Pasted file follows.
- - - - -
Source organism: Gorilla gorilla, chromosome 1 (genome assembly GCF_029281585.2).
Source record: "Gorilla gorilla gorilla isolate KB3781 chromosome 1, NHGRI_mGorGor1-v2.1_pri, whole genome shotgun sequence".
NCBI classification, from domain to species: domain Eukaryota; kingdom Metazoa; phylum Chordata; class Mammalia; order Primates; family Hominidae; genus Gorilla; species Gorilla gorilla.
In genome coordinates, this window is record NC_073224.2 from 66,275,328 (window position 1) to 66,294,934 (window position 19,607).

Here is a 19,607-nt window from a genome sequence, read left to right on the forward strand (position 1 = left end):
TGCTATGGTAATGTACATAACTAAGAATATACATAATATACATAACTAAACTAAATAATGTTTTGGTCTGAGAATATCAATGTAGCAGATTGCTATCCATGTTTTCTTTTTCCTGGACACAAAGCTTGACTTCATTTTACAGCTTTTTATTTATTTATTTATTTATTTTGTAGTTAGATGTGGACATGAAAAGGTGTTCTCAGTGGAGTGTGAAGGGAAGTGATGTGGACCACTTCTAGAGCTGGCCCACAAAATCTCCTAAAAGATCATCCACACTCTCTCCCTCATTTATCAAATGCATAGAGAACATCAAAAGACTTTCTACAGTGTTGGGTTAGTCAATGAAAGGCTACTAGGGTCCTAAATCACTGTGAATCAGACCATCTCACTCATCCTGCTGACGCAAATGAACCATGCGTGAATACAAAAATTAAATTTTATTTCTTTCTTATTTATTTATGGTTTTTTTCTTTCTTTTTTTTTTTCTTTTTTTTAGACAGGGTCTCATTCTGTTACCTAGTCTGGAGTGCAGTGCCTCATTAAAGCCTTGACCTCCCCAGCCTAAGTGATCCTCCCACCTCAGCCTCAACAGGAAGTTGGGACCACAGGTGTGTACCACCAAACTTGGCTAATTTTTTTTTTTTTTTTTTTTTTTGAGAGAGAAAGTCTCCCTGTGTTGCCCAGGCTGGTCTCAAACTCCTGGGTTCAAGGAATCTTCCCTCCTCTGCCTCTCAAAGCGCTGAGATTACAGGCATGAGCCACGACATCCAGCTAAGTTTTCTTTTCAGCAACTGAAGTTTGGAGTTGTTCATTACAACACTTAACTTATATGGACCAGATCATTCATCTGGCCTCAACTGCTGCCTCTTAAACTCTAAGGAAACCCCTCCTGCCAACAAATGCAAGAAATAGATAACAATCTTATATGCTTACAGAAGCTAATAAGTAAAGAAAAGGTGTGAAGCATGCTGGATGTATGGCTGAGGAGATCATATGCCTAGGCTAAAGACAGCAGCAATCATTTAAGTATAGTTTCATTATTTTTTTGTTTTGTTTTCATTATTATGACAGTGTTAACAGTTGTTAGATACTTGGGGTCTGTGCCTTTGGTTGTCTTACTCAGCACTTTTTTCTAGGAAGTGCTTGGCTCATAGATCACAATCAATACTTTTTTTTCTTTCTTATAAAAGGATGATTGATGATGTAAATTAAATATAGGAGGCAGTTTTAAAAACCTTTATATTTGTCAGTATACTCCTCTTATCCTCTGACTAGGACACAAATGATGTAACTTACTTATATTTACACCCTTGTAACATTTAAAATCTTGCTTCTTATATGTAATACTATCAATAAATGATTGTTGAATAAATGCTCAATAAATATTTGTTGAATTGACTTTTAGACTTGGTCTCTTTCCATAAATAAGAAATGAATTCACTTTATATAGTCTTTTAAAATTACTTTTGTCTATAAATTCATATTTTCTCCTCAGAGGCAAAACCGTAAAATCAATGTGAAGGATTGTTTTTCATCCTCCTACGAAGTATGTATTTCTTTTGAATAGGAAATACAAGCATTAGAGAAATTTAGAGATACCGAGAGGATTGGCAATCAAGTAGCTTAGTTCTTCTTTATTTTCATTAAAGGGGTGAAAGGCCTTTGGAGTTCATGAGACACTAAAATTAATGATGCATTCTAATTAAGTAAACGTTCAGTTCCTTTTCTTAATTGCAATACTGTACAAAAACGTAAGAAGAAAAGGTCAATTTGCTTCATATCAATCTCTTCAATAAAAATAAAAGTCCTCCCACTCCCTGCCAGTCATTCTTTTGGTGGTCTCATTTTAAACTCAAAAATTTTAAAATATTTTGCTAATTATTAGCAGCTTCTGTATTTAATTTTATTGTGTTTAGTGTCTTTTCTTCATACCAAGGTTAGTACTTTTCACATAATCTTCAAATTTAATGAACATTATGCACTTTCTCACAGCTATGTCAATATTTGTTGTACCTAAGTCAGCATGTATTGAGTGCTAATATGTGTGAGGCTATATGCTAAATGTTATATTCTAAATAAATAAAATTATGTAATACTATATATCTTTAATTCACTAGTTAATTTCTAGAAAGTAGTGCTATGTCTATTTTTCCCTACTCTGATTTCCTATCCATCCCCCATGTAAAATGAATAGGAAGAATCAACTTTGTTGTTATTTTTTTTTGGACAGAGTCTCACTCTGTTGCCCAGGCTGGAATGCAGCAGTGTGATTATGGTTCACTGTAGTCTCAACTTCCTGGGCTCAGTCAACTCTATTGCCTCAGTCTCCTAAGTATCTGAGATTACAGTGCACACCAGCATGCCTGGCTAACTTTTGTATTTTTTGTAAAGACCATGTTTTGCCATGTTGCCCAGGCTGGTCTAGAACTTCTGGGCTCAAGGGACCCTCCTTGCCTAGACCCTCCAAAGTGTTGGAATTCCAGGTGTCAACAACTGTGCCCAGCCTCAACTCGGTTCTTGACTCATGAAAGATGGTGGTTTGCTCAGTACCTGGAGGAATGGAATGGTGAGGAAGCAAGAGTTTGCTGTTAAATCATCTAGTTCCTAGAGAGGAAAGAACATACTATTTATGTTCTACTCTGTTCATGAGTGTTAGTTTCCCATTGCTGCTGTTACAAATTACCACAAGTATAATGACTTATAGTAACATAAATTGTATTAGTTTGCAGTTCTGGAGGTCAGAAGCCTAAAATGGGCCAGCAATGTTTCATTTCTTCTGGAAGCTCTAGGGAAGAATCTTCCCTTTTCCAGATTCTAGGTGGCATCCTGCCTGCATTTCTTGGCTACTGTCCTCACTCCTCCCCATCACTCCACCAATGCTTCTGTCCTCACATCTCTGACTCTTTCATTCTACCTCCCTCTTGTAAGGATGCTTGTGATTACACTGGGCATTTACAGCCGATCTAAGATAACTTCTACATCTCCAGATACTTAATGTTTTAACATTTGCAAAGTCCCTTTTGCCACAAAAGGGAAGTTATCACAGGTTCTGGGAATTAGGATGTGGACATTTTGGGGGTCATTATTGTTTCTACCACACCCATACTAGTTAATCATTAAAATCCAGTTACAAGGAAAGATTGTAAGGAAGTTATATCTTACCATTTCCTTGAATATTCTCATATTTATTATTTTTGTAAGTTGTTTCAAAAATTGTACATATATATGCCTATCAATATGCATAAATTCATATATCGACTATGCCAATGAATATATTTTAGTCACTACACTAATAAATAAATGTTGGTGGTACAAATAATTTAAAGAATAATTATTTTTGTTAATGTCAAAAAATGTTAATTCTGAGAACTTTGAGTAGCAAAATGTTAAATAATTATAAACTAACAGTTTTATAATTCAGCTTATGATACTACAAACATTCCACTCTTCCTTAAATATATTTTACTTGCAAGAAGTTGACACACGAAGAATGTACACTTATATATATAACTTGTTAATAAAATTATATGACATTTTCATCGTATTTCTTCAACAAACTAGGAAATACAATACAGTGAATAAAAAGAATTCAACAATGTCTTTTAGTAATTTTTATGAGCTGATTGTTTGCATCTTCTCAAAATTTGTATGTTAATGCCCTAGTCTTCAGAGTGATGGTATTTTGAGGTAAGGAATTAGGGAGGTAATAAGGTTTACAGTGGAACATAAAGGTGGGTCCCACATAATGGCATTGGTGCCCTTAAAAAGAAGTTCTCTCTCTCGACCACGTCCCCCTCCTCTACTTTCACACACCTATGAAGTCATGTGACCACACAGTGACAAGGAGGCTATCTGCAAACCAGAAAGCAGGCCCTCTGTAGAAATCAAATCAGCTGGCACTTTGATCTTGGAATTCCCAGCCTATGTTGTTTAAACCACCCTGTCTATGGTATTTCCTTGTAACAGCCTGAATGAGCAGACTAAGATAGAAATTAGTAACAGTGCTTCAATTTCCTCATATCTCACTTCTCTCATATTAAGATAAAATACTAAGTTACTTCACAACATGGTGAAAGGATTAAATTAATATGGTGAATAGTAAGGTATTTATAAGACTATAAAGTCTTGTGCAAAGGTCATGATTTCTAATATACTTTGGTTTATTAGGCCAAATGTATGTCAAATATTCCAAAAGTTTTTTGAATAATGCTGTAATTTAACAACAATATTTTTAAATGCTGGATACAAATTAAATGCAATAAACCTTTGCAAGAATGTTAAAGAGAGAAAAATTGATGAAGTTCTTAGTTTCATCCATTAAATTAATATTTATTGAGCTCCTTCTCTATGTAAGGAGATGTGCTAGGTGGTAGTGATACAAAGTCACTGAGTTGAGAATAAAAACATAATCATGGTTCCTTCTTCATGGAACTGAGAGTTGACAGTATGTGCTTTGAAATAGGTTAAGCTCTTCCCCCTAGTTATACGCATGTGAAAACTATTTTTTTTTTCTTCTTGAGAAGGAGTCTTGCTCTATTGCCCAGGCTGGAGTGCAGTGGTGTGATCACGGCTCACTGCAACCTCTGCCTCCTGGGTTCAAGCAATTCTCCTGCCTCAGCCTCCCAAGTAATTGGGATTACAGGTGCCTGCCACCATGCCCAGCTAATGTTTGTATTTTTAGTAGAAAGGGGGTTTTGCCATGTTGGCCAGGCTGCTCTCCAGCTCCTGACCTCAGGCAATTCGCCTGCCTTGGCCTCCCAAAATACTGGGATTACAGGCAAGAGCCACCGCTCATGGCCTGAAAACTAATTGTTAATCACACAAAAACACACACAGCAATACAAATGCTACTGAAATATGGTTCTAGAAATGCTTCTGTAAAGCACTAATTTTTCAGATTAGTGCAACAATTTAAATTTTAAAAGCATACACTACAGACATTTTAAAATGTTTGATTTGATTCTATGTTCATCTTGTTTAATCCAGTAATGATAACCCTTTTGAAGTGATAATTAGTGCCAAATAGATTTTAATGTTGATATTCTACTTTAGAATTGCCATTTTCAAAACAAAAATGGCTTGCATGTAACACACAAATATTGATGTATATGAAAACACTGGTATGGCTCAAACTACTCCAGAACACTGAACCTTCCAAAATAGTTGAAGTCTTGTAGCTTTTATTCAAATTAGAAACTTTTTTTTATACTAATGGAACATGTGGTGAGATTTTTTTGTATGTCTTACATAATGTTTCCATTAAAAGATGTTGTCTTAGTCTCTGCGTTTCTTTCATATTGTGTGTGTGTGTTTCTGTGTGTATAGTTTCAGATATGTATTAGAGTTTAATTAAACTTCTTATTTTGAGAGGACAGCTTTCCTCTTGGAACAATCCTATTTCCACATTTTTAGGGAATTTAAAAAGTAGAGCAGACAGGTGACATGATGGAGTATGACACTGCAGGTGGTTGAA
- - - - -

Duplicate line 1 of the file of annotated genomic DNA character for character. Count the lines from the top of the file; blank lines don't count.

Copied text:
Source organism: Gorilla gorilla, chromosome 1 (genome assembly GCF_029281585.2).